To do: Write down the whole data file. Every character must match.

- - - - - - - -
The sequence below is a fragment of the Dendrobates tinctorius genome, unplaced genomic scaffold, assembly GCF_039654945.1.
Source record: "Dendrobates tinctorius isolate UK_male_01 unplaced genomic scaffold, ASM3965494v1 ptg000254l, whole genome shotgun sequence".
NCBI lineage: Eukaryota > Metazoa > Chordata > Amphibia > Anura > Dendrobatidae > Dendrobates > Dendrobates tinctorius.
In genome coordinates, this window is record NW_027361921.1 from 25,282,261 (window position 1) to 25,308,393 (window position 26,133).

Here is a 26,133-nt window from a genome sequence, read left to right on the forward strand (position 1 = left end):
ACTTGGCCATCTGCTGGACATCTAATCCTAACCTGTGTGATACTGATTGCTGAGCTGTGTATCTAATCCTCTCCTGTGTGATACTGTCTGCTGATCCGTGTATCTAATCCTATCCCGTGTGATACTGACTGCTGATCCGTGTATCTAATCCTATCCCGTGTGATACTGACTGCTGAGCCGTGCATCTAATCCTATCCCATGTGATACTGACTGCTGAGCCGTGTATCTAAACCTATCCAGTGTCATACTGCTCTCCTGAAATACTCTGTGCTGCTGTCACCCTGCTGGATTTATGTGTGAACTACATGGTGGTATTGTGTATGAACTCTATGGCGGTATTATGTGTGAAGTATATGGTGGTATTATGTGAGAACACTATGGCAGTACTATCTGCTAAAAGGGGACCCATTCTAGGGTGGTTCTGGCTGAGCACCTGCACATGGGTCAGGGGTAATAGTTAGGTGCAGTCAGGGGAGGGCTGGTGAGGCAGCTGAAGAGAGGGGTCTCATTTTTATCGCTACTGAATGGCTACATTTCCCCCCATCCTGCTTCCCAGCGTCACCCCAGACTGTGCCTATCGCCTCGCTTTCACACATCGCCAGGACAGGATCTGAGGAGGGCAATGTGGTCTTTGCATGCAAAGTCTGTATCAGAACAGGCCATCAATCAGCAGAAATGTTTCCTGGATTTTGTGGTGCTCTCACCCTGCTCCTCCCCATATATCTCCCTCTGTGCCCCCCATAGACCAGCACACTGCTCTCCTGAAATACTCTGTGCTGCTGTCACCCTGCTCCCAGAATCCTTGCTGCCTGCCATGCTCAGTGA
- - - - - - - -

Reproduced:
The sequence below is a fragment of the Dendrobates tinctorius genome, unplaced genomic scaffold, assembly GCF_039654945.1.
Source record: "Dendrobates tinctorius isolate UK_male_01 unplaced genomic scaffold, ASM3965494v1 ptg000254l, whole genome shotgun sequence".
NCBI lineage: Eukaryota > Metazoa > Chordata > Amphibia > Anura > Dendrobatidae > Dendrobates > Dendrobates tinctorius.
In genome coordinates, this window is record NW_027361921.1 from 25,282,261 (window position 1) to 25,308,393 (window position 26,133).

Here is a 26,133-nt window from a genome sequence, read left to right on the forward strand (position 1 = left end):
ACTTGGCCATCTGCTGGACATCTAATCCTAACCTGTGTGATACTGATTGCTGAGCTGTGTATCTAATCCTCTCCTGTGTGATACTGTCTGCTGATCCGTGTATCTAATCCTATCCCGTGTGATACTGACTGCTGATCCGTGTATCTAATCCTATCCCGTGTGATACTGACTGCTGAGCCGTGCATCTAATCCTATCCCATGTGATACTGACTGCTGAGCCGTGTATCTAAACCTATCCAGTGTCATACTGCTCTCCTGAAATACTCTGTGCTGCTGTCACCCTGCTGGATTTATGTGTGAACTACATGGTGGTATTGTGTATGAACTCTATGGCGGTATTATGTGTGAAGTATATGGTGGTATTATGTGAGAACACTATGGCAGTACTATCTGCTAAAAGGGGACCCATTCTAGGGTGGTTCTGGCTGAGCACCTGCACATGGGTCAGGGGTAATAGTTAGGTGCAGTCAGGGGAGGGCTGGTGAGGCAGCTGAAGAGAGGGGTCTCATTTTTATCGCTACTGAATGGCTACATTTCCCCCCATCCTGCTTCCCAGCGTCACCCCAGACTGTGCCTATCGCCTCGCTTTCACACATCGCCAGGACAGGATCTGAGGAGGGCAATGTGGTCTTTGCATGCAAAGTCTGTATCAGAACAGGCCATCAATCAGCAGAAATGTTTCCTGGATTTTGTGGTGCTCTCACCCTGCTCCTCCCCATATATCTCCCTCTGTGCCCCCCATAGACCAGCACACTGCTCTCCTGAAATACTCTGTGCTGCTGTCACCCTGCTCCCAGAATCCTTGCTGCCTGCCATGCTCAGTGA